When Just Do It just won’t do
“Out of the box” thinking is over-rated. Or at least its application misunderstood. Agencies and the brands they serve can improve the effectiveness of their work by focusing not in breaking rules but instead by understanding them better than their competitors.
In the previous chapter of this series we saw how Shakespeare, James Bond and Kit-Kat all relied on the figures of rhetoric for their most famous lines. We’ve also spelled out the formula behind visceral campaigns used to sell otherwise generic goods like sneakers, computers and scotch –Just Do it, Think Different and Keep Walking.
But what if your brand doesn’t lend itself to emotional messages? How do you sell a functional product in a low-involvement category? Welcome to chapter 2 of Eloquence in Advertising*. Today, the formula behind the success of campaigns like Priceless, Got Milk?, We Try Harder and brands such as RedBull, Volvo, Geico and Fedex.
THE RATIONAL CAMPAIGN:
In categories such as B2B, car insurance and in the less sexy corners of otherwise dynamic markets like automobiles and travel purchase decisions are indeed driven or at least justified by pragmatic arguments. If you are shopping for a mission critical cloud computing, no amount of Just Do It pixie dust will do. What does work is to Identify, Reward, Commit and Refresh or IRCR.
Before briefing teams look at the data: what are the top, most motivating drivers of your category?
Once you’ve identified them, select one none of your competitors has an unassailable claim to. If you provide mission critical cloud solutions it might be Reliability. For business class travel might be Service, for others it could be Ease, Speed or Price among others.
Be ruthless about this: it may be that your category has more than one crucial driver or that they vary by segment. Never mind. Pick one where you can make a compelling case, invest behind it single-mindedly and relegate all the others to the fine print.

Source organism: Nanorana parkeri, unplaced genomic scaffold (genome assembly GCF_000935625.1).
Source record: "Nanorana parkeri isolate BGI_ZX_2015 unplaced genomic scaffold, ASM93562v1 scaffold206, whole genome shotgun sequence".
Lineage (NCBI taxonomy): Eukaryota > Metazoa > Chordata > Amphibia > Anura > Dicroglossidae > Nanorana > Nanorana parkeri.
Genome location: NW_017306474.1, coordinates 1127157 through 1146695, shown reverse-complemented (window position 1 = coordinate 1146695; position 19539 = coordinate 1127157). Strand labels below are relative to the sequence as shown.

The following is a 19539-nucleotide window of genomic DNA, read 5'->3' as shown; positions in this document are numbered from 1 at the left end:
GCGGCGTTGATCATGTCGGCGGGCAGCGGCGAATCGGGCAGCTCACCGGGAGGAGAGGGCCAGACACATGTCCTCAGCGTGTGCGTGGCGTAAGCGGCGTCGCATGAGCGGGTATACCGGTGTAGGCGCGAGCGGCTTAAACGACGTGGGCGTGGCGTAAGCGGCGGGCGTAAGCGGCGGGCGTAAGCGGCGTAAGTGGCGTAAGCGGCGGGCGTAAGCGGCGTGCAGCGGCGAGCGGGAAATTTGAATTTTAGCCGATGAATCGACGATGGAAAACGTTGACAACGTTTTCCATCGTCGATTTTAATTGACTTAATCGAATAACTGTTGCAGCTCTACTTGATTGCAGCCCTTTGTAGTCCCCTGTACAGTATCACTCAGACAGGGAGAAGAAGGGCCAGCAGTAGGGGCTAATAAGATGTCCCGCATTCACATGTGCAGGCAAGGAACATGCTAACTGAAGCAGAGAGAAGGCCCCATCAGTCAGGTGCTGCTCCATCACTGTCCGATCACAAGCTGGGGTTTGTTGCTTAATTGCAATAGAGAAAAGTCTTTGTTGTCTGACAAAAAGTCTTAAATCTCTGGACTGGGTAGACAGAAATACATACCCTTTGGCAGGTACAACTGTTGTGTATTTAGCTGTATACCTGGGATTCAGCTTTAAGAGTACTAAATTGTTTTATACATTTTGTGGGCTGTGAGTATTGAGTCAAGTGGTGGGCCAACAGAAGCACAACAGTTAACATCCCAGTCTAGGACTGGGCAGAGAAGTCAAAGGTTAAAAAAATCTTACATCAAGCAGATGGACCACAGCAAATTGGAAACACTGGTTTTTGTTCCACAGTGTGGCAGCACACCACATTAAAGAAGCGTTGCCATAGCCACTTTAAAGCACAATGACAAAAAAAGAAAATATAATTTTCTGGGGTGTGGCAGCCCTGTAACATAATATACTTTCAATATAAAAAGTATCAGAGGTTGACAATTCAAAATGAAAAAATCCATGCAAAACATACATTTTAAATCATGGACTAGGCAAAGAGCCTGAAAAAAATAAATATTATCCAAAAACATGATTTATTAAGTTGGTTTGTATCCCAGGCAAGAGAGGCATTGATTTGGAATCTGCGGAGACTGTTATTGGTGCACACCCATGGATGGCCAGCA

It may also be that your competitors sometimes outperform you in the delivery of that one driver. That’s fine. The key isn’t to claim outright superiority (“more flights than any other”), or even top parity claims (“nothing works better than”). The key is for your audience to associate your brand with that one driver, over any of your competitor’s.
Federal Express never promised to be the fastest, just that they were fast (in 2000 they went as far as shortening their name to FedEx to convey speed). RedBull never promised to contain the most taurine, just that it’d give you wiiings. Similarly Geico never promised to be the cheapest: just that 15 minutes could save you 15%, and that’s enough.
Now you can start “creating”. The challenge is selling un-sexy products with a rational (un-sexy) driver.
Overcome this difficulty the way your mum made you swallow medicine: if she used ice-cream or Nutella, you can use intelligent humor or surprise. Whatever you do, make it rewarding, worth their attention.
And now for the tough part. Your goal is for your audience to associate your brand’s name to a particularly motivating driver, before that of your competitors. This will take time and money. There is no way around it. But you can will on both by being disciplined and sticking to the driver you’ve identified for as long as it remains relevant. Stay focused, no matter how many cycles, agencies or new CMOs you go through. Examples abound:
- Volvo has been pushing Safety since 1959
- RedBull Energy since 1997 (Gives you wiiings)
- Geico Savings since 1999
- Avis banked on Service for 50 years (We Try Harder)
- Mastercard with Ubiquity since 1997 (For everything else there’s Mastercard)
- the Milk Board banked on Indispensability for 21 years (Got Milk?)
- Life Cereal did it with Taste for 27 years (Mikey Likes It)
As you relentlessly invest behind this one attribute, avoid message fatigue by constantly finding new ways to drive the same point: always reward your audience for its attention.
Geico has been telling us about “savings” since 1994, at the tune of over $1B a year. And while the gecko has become a brand asset, dozens of other devices, like cavemen, Maxwell the pig, the Money You Could Be Saving, parodies, “I’ve got good news”, “you had one job” have all successfully managed to deliver the exact same message in the brand’s unmistakable tone.
Mastercard’s Priceless may appear at first to be an emotional campaign, closer to Just Do It than Saving 15%, but in fact, it also follows the IRCR formula:
- Identify: ubiquity or widespread acceptance as the #1 attribute (for everything else there’s Mastercard).
- Reward: As a large, rather conservative brand, Mastercard went for emotional stories most of us could relate to, from dad and son stories to ex-boyfriends, babies, kids on a trip and puppies.
- Commit: launched in 1997, the campaign’s still going strong in over 200 countries and dozens of languages.
- Refresh: the same point has been made in hundreds of different ways, from ads about grocery lists that lead to priceless moments to facilitating access to, and sometimes even creating them as experiences in the real world for its cardmembers.
Finally, The Line:
If Emotional Campaigns typically rely on pay-offs that provoke their audience to reflect on their own lives (Think Different, Keep Walking, Just Do it, Be All You Can Be), I.C.E. campaigns focus on reminding us what the brand does well: Saving %15 or more, Gives you wiiings, For Everything Else There’s Mastercard, We Never Stop Working For You, We Try Harder, etc.